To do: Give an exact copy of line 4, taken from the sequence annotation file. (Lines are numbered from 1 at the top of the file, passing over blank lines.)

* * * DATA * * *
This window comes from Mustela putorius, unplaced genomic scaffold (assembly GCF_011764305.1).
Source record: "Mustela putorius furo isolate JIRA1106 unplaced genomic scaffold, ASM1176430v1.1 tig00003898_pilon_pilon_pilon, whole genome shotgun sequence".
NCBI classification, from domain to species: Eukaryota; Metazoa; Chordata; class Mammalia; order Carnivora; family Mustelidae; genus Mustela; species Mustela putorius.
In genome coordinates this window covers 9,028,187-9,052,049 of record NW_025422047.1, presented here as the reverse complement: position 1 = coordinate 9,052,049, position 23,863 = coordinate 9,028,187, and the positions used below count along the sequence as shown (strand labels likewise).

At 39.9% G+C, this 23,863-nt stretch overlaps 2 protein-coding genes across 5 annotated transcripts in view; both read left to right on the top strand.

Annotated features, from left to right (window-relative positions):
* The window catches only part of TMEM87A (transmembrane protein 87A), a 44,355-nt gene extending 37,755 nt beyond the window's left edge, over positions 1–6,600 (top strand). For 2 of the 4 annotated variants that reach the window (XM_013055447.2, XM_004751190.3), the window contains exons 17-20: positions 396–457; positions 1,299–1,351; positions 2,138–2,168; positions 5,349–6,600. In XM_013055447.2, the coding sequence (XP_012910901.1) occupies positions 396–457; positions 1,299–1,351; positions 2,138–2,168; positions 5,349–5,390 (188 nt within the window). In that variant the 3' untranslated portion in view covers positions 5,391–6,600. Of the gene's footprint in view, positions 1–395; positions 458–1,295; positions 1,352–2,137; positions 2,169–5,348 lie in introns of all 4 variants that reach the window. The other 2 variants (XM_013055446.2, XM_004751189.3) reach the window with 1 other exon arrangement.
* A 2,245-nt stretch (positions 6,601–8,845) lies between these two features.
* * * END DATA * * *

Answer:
In genome coordinates this window covers 9,028,187-9,052,049 of record NW_025422047.1, presented here as the reverse complement: position 1 = coordinate 9,052,049, position 23,863 = coordinate 9,028,187, and the positions used below count along the sequence as shown (strand labels likewise).